The kids slid out of the truck and gathered around me when they saw the rod.  My daughter was already smiling and laughing and proclaiming the cat as good as rescued.  I warned it might have to wait till evening if I didn't get it right away.

Missed the first shot.  Lined it with the second. Hooked it on the third. Hopped it over the gutter and dropped it into the yard. My son would have preferred I used 'the Force,' but I'd done the next best thing in my book.

For about two seconds I held somewhat of a superhero status, but then it quickly faded back to normal and we were off to school.  Kids under 8 or 9 just expect the supernatural from their dads. No biggie - another catastrophe averted, another threat to civilization squelched.  I blew the smoke from the muzzle of my fishing rod and holstered it into the passenger seat of the truck. Always travel with fishing gear and keep the skills sharp - you never know when you are going to need them.

Tuesday, February 2, 2016

At the end was a rainbow, or two.

After a day of field work I found myself within 10 miles of a nice little tailwater I like to hit on occasion. It's always well worth the stop. And if I have time I like to hike a distance below the dam. It's a river I find buffalo bones in sometimes, remnants of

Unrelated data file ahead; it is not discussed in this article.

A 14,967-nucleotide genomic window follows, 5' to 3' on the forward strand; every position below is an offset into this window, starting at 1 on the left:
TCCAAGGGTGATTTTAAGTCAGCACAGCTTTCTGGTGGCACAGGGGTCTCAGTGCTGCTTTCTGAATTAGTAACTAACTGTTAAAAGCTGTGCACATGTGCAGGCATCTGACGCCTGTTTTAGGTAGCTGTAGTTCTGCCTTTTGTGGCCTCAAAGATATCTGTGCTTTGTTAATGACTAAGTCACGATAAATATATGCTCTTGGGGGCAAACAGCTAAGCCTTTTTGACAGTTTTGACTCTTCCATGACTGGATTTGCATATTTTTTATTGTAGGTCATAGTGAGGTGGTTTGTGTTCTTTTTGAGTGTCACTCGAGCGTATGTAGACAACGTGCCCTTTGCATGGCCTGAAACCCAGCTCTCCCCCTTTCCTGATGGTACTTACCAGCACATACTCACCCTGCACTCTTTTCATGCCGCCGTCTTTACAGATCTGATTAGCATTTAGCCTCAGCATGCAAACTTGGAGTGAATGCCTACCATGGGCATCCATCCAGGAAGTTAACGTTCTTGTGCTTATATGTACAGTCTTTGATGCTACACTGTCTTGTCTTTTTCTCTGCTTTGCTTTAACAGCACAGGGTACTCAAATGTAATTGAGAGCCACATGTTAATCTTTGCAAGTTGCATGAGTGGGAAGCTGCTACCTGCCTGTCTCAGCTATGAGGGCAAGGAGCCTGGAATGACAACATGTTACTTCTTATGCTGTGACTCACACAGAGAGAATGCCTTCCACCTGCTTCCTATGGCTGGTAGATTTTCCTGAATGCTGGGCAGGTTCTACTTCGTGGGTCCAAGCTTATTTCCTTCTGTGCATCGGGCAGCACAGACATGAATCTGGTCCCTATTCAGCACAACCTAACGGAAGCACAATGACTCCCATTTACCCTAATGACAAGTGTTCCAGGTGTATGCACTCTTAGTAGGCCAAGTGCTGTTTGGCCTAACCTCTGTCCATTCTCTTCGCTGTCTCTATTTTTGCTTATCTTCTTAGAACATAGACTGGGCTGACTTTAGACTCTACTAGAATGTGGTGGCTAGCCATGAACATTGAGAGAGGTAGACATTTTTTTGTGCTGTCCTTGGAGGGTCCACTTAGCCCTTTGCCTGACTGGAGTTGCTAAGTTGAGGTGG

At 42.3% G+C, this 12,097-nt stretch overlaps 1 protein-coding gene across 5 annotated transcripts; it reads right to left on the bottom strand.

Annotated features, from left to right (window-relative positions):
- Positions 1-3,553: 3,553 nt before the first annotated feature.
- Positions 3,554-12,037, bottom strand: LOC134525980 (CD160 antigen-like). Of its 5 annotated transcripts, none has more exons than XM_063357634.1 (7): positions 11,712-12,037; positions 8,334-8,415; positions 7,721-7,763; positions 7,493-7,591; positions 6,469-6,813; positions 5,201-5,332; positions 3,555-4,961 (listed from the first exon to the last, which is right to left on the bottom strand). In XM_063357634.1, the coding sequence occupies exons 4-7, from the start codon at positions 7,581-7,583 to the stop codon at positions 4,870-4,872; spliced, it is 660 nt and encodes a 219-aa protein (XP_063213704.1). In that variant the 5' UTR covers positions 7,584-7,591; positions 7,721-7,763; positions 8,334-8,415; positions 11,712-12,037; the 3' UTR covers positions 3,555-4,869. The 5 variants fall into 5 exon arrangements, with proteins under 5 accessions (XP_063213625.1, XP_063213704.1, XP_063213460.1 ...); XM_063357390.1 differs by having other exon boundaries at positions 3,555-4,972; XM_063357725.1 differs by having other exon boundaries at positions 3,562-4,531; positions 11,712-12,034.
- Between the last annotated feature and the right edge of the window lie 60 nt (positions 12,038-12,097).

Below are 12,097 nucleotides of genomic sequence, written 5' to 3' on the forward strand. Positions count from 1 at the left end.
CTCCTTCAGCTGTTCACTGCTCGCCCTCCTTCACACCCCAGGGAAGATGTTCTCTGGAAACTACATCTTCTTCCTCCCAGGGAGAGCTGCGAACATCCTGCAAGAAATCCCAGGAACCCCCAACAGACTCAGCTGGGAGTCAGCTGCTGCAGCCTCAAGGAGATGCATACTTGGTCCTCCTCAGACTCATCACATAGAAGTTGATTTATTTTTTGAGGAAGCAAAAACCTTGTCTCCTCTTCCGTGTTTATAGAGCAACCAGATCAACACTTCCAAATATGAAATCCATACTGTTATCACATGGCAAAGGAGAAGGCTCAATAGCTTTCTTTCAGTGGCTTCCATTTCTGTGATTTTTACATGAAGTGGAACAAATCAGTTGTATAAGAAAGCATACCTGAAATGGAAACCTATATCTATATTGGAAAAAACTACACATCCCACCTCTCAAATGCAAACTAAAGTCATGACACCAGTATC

bygone days melting away with time. Once I came across a nearly complete skull. The river is not known as a trout fishery, except maybe in the extreme headwaters. Before today I hadn't personally seen any there. It's hardly known as a fishery at all for that matter. Somewhat obscure, but not unknown.

There was only about an hour of daylight remaining when I parked near the water - and I had walleye on my mind. But I have taken pike here as well and thought I might find some this evening. Actually, with the temps in the upper twenties and barely any time before dark, I knew I'd be happy with anything. Heck, even just a chance to walk along icy waters under cobalt-blue Montana sky on a strangely windless winter evening was reward enough for the effort made to carve time from the day.

I headed straight to a spot I anticipated would produce some walleye action and worked the hole hard with light line and one of my long nine-and-half foot rods. I rotated through meaty jigs and various retrieves.


Resigned to slow action, I started working my way along, picking apart little pieces of structure.